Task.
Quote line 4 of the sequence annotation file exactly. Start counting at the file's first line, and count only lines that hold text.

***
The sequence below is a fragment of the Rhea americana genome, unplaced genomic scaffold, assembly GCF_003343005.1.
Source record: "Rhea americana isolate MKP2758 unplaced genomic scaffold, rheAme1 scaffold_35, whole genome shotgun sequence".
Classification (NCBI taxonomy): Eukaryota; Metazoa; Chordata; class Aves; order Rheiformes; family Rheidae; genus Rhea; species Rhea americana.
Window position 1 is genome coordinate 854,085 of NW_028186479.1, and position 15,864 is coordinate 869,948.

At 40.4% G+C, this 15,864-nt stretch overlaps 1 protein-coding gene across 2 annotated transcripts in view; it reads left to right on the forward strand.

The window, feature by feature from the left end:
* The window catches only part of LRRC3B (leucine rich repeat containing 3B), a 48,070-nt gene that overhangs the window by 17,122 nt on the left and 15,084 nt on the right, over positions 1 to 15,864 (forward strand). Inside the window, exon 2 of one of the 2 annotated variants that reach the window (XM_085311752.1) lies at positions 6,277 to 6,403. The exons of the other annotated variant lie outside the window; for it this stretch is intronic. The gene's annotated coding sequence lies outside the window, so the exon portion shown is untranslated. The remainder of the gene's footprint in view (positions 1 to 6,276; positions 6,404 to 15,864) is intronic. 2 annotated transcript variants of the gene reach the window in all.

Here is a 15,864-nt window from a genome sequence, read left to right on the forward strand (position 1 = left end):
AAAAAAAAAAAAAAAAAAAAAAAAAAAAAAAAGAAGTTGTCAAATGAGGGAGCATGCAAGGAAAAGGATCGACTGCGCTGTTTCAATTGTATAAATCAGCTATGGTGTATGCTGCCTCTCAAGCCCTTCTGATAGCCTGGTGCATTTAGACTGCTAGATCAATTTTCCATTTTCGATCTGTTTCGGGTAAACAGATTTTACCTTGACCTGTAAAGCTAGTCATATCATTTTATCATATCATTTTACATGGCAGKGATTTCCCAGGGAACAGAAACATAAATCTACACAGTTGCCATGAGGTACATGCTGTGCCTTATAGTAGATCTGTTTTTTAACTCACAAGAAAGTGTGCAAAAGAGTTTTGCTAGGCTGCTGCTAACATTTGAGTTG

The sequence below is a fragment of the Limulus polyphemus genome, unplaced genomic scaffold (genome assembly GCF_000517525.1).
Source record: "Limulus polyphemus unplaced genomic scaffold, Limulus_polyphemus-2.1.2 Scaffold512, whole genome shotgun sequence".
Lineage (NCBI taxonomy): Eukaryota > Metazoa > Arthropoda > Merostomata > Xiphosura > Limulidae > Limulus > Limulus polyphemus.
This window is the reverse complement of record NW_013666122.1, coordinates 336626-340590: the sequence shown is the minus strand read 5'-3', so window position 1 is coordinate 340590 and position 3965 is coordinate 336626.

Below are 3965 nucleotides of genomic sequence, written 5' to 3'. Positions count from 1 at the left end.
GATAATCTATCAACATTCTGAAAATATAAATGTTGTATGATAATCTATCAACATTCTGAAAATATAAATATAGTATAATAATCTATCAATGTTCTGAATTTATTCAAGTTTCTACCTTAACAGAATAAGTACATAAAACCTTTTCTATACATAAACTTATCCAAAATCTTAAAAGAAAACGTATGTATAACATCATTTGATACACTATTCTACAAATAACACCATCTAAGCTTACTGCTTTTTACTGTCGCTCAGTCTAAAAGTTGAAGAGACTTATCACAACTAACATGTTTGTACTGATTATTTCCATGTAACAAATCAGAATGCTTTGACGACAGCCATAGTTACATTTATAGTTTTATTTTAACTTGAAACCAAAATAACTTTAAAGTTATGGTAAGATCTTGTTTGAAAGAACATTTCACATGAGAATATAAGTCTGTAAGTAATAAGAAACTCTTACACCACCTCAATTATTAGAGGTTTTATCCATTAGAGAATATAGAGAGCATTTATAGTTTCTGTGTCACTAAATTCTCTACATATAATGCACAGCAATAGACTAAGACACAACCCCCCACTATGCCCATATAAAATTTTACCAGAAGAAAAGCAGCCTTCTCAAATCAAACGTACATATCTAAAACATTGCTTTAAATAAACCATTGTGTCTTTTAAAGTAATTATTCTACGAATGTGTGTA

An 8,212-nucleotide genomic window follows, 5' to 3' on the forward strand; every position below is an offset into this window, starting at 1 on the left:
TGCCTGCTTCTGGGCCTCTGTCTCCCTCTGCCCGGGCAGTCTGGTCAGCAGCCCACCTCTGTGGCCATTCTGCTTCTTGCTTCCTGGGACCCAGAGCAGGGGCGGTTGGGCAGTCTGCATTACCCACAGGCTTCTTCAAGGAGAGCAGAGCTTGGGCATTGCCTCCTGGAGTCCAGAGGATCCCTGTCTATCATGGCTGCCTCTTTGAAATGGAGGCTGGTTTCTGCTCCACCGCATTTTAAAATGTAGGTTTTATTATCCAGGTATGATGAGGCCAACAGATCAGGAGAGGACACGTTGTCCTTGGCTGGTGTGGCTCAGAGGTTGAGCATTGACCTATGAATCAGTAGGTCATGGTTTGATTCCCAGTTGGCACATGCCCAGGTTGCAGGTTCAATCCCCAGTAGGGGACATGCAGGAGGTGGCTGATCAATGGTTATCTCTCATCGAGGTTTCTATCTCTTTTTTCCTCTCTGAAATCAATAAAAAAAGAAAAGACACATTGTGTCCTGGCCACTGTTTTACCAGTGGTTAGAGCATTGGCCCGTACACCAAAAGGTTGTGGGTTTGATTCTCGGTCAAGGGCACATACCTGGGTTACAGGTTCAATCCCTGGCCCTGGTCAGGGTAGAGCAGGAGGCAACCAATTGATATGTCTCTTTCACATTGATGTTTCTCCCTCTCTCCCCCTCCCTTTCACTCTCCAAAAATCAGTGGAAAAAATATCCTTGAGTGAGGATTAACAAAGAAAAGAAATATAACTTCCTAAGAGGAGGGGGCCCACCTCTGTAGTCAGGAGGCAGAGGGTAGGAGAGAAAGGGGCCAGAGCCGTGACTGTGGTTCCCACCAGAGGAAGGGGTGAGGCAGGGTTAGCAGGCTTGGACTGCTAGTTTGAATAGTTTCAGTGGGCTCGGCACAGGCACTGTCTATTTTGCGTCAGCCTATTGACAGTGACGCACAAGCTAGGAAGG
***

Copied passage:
Window position 1 is genome coordinate 854,085 of NW_028186479.1, and position 15,864 is coordinate 869,948.